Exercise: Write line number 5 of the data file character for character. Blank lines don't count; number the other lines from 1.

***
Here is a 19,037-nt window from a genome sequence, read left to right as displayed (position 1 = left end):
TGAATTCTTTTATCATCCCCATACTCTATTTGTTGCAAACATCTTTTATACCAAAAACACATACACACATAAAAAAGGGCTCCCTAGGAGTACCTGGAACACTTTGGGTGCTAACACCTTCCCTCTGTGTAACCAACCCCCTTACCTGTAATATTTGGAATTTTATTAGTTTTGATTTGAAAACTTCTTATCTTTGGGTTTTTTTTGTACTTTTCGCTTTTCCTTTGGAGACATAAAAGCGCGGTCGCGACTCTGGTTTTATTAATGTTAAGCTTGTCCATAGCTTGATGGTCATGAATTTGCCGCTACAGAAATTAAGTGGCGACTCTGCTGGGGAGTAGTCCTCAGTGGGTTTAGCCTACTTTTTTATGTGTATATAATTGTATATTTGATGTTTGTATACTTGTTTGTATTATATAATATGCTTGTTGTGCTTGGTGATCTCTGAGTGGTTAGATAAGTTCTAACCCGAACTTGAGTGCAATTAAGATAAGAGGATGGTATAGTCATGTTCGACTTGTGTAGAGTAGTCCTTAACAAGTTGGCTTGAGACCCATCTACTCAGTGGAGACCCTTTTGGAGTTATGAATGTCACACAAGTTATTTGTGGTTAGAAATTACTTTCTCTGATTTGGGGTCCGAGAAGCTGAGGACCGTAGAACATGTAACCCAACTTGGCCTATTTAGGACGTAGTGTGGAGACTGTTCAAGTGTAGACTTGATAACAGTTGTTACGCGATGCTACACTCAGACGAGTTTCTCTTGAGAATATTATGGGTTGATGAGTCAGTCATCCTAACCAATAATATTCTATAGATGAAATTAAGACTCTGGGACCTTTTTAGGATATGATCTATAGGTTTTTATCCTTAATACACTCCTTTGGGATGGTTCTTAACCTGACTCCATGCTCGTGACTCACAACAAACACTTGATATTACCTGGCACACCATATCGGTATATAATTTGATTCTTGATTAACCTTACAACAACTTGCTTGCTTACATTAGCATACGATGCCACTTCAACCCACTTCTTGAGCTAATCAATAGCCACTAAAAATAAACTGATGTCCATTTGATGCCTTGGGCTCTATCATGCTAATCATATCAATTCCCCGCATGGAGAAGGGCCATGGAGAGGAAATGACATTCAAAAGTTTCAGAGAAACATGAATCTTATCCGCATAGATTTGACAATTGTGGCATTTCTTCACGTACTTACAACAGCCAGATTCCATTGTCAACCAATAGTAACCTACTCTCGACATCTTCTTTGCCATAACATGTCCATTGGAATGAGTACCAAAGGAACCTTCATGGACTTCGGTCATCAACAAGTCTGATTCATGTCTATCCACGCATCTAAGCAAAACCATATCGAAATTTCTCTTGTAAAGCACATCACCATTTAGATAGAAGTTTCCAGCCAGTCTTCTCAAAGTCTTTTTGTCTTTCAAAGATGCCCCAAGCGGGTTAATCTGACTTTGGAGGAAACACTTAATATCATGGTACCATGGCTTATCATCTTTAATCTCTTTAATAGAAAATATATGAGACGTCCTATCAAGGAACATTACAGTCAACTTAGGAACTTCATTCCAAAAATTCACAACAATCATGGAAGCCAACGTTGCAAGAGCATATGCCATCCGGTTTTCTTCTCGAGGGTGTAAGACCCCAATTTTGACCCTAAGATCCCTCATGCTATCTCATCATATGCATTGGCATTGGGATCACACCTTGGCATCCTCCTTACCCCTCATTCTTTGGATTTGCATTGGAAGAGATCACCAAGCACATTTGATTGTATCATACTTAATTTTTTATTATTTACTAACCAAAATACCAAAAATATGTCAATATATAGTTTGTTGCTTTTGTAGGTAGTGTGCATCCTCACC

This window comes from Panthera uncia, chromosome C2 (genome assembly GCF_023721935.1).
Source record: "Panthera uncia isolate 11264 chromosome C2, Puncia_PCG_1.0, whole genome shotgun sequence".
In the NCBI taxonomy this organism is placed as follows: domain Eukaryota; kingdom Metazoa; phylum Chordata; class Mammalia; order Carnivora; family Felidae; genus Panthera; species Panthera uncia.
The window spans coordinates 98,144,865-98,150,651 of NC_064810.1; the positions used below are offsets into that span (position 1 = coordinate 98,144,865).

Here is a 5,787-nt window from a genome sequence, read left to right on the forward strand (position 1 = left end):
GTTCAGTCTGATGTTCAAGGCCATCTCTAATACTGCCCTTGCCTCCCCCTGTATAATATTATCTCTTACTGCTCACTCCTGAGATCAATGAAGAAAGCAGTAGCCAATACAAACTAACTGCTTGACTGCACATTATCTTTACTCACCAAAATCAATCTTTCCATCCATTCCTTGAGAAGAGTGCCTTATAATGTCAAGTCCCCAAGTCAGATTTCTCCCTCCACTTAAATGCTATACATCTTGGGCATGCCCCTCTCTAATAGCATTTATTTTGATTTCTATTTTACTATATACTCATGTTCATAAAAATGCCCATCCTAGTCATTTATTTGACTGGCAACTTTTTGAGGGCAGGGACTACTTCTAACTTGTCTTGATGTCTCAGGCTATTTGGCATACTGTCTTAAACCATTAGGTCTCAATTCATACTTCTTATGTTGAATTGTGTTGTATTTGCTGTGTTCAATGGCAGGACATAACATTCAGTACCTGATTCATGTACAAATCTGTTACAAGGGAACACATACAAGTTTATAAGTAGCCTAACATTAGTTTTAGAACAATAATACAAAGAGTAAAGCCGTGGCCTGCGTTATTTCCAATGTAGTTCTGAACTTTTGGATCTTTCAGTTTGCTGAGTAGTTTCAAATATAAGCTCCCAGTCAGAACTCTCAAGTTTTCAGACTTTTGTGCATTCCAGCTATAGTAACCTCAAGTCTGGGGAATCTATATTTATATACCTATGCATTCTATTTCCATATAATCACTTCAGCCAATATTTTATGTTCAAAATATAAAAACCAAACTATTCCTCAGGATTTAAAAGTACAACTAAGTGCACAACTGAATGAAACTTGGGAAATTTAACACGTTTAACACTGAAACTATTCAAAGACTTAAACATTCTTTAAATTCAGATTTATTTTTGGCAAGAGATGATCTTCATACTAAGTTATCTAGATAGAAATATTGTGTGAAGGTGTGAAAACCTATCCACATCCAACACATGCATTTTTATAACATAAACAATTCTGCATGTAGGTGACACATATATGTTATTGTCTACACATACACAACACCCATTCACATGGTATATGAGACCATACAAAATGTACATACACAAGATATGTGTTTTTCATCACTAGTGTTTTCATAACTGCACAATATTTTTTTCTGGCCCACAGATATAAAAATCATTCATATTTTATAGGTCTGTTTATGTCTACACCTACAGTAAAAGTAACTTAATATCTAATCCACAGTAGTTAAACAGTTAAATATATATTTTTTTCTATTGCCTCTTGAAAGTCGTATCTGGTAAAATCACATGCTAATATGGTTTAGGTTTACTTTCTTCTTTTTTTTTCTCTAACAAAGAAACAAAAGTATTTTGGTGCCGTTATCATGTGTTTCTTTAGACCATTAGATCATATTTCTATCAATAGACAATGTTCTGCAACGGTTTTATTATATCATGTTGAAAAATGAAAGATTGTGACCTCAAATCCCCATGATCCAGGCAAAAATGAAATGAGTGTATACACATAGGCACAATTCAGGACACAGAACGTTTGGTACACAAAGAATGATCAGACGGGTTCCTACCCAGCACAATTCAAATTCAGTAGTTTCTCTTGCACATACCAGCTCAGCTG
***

In the NCBI taxonomy this organism is placed as follows: domain Eukaryota; kingdom Metazoa; phylum Chordata; class Mammalia; order Carnivora; family Felidae; genus Panthera; species Panthera uncia.